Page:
Natural childbirth is what everyone wants; except the women who want to be put to sleep. I did have a patient recently who said she wasn't giving birth. She is due to have twins in 24 weeks. I think ( I hope ) she meant she couldn't even entertain the notion of herself, in that L&D suite, giving birth. Otherworldly. She didn't want to be imagining herself, before the fact, legs splayed and pushing out babies. She said she didn't want a Cesarean either. She is still in denial about the fact that when these babies are "cooked", she has to get them out of there. We all wonder if we will be up to the task. Most of us just dread the ordeal, but somewhere deep inside we have alot of preconceived notions about how, exactly, it SHOULD be.
There really aren't very many shoulds in life. Yes, we should honor our fathers and mothers. We should not steal or God- forbid it, hurt anyone or anything, for that matter. We should vote and pay our taxes. We should tell the truth and treat other people as we expect to be treated ourselves.
There are no shoulds when it comes to birthing our babies. They DO have to be birthed, whether we can imagine ourselves in the situation or not. But there is no right way. We can be prepared by educating ourselves about anatomy and physiology, the process of labor ( or the alternative: Ceasarean section ), focusing and the need for breathing and how to tell when it's time to go to the hospital. BUT there is no prescription for the right way to actually give birth. Every labor and delivery ( whether via vagina or not ) is very different, whether you have one baby or more and with each different baby you have. No two experiences are alike. Just like no two days are.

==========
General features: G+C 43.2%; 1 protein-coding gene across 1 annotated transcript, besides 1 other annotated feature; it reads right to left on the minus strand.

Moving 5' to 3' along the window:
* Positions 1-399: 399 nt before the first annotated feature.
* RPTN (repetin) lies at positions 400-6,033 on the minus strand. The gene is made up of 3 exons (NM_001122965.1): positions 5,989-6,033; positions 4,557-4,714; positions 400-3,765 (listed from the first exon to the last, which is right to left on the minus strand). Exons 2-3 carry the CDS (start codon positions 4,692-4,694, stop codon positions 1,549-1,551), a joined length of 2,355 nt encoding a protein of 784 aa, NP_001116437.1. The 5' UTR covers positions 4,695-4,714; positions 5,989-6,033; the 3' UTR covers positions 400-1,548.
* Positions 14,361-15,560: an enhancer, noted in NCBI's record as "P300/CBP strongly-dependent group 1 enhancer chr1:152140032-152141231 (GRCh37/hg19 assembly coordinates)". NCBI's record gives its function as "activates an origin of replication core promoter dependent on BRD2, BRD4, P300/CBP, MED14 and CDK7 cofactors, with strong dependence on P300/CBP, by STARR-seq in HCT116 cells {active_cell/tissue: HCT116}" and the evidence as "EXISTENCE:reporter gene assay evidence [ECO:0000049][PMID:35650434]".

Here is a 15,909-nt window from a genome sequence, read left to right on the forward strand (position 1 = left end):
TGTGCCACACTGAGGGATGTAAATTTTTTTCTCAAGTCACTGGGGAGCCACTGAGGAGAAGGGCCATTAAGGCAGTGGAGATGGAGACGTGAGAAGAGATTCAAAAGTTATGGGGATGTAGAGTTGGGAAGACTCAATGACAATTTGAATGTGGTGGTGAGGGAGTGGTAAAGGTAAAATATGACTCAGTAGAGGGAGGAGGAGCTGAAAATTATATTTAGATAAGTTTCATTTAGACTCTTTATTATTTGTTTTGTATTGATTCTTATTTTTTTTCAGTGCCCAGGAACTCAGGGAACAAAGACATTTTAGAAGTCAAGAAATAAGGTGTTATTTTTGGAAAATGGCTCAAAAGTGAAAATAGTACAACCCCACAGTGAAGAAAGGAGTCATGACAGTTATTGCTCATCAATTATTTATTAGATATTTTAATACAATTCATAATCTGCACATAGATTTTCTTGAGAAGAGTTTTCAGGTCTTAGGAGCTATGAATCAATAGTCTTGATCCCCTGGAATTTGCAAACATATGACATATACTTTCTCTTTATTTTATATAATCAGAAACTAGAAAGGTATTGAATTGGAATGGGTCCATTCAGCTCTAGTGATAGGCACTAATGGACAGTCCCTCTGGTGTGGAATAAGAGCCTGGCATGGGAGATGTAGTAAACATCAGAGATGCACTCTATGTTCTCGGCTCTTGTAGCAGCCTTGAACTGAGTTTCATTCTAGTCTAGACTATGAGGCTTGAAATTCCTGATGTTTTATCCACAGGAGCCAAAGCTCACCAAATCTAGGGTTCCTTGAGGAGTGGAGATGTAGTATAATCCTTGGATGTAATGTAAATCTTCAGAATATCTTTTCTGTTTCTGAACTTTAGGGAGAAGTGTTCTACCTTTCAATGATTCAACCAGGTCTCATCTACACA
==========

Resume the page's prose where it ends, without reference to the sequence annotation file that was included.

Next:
The point is simply that after you are prepared, you must accept that there alot of variables in the equation. Maybe the baby experiences distress ( that's why you are monitored ) and with our advanced technology and the expertise of the professionals you trust, decisions must be made that are not what you expected. Maybe your cervix just doesn't dilate; maybe you find out, later in your pregnancy that the baby is breech, where the head stays up in the uterus, near the ribcage and not head down so it can safely descend into the birth canal. Maybe your baby is really big and your pelvis cannot accommodate it. Maybe you are sick or have a complicating factor and the baby has to be induced. Often, it's not even about you and all your hopes and dreams about how it's supposed to be.
Maybe you are in labor for eighteen hours and it's best to ask for that epidural anesthesia ( even though your mom or best friend didn't ) so you can get some rest before it's time to push and actually hold and bond with the baby. Maybe the labor is more difficult than you expected and you must take advantage of the safe obstetrical medications that are available, so you are comfortable "carrying -on". Comfortable physically and emotionally and able to cooperate with the process.
I say that as long as the baby comes out, however it's happening, the way it plays-out for you and your baby, well, then you have successfully fulfilled your role: for that baby and you and your family and that experience. There are no failures in the event of childbirth, as long as the baby is born. With an epidural, with a Ceasarean- section. No exceptions. You did it; you are a mom. And you have learned a very ( if the not THE very ) valuable lesson of our lives: there is just no way to predict exactly how anything is going to be.
Be flexible, be prepared and then let it be.